With the time trial and triathlon season all but over my thoughts usually turn to the annual bash up and down the 20% and 25% gradients of Dartmoor, otherwise known as the Dartmoor Devil. With this in mind, I’d ridden the Henley Hilly 100 as I so often do, recording a new personal best for the route of 3h48, so I knew was hanging on to some good form.
I’m sure that quite a few cyclists have heard of Everesting – it’s riding your bike up and down a hill until you record a height gain greater than the height of Mount Everest, 8848m (for more details see http://www.everesting.cc/). I’d seen a few UK attempts written up on a UK blog (http://www.everestinguk.com/) and there are some other interesting accounts about. It looked to me like an ideal endurance cycling activity – the sort of thing I ought to be good at, and in the past few weeks I’d scoped out a few of the local test pieces, selecting one that was suited to my time trialling/flat land abilities – the climb of the old A40 up Aston Hill (Veloviewer profile here). A steep climb would suit the real hill climbers – they can torque their way up and down a 8-10% climb all day long, but I needed something slightly gentler. Aston Hill averages only 4.4%, so I’d need to ride quite a distance (over 400 km by my reckoning) and quite a few repeats (around 76) to notch up 8848m. But I also thought “+400km of hilly riding can’t be that hard, can it?”
I had been toying with the idea for a few weeks and then a friend of mine, Paul Alderson, Everested Barhatch Lane in Surrey (link to his ride on Strava), and over a bit of e-banter, pointed out to me that the weather was likely closing in soon for the autumn and I’d not have many more opportunities to go for it. Saturday 4th October was a dreary day, I ended up erging 12km in the morning while it poured down outside and then in the afternoon decided I’ve give it a go the very next day – a bit last minute. This approach has worked for some, but in retrospect perhaps I needed a bit more preparation. I went shopping for some good energy food (cereal bars, flapjacks, etc.) and when I got home, charged up my Garmin and some batteries and mixed up some energy drinks into all the spare bidons I had lying around. I resolved to get up early on Sunday and go for it.
My alarm went off at 4am and by 5am I was in the layby at the top of the climb (I’d already worked out it was better to leave the car at the top – that way, you’re always freewheeling away from it and have to climb back up) ready to tackle my attempt. The first few reps went pretty steadily I felt. I was in a spring weight jacket and gloves to cope with the cold (I’d had to scrape ice off the car before I’d left – the first frost of the season). I had half an eye on my powermeter, knowing roughly what a “steady” effort would look like, but it was tricky in the dark. Next time I’ll remember to set the backlight on my Garmin up high for longer.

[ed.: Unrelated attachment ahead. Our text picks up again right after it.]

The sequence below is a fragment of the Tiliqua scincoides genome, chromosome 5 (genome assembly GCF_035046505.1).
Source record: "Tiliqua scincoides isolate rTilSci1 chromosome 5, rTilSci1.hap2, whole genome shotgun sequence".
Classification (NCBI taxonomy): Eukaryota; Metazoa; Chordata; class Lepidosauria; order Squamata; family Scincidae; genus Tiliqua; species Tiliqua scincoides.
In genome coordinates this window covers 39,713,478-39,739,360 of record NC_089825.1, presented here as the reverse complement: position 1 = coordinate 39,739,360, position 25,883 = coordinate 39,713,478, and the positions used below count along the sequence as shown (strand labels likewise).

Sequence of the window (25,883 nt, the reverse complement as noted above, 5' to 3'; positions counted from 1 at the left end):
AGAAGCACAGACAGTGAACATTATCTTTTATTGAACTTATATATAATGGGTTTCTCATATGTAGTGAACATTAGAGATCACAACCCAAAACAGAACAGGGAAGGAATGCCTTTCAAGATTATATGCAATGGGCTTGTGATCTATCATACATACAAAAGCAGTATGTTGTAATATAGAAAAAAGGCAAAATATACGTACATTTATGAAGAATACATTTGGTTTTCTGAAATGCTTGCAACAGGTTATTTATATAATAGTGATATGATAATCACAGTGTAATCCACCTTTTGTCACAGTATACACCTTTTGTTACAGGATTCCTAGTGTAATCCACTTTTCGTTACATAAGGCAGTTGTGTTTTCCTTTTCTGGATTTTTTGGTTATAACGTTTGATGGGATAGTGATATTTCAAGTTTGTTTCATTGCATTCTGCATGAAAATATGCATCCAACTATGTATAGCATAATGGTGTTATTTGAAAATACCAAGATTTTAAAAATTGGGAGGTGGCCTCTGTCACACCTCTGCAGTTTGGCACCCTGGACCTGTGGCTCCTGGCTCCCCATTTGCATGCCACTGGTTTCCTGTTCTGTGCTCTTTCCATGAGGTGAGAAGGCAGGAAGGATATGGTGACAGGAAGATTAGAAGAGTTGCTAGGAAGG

By just after 6am the first streaks of dawn were showing, I’d done five reps at at just under 13 minutes each, and by soon after 7am it was light enough to bin the front light – my previous 12-rep best was soon passed. I had my Garmin set to auto-lap at the foot of the climb but sometimes it triggered twice; next time I’ll count the laps with a button press. The rear light stayed on for another hour or two, there are some overhanging trees which can make this climb quite dark. Another downside to the tree cover is that the Garmin wasn’t always tracking speed correctly – next time I’ll ride with a speed sensor. By 8am and rep number 14 I was starting to struggle with some negative thoughts, but a few club riders were out and about and occasionally I’d get some company on the climb to the turn at the top and even a shout or two from riders that knew me (but didn’t know what I was up to).
I went on like this for the next few hours, stopping at the car for more drinks or maybe a bar or two, every three or four reps, but the negativity was never far away and those first 30 seconds after I’d turned back up the climb got harder and harder although I was OK higher up once I’d “got into” the effort. It warmed up a bit and I was able to strip off a few layers but although the sun was out at the foot of the climb, trees the rest of the way up made it colder than it looked – this could be useful for a summer attempt though. Eventually something went pop in my legs and head around rep 34. Where I’d been averaging a fairly comfortable 240W on the climb this dropped away to 225-230W. Those next few reps were a struggle. I was glad to get past halfway, but at the 40th rep I called it a day after 8h45 and 4702m climbed, 217km under my wheels . My head, as much as my legs, was tired from that continued battering of those first 30 seconds after I turned at the foot of the climb.
Time to pack up and go home for a beer, and my desk on Monday morning. Definitely a challenge to return to! Garmin data Here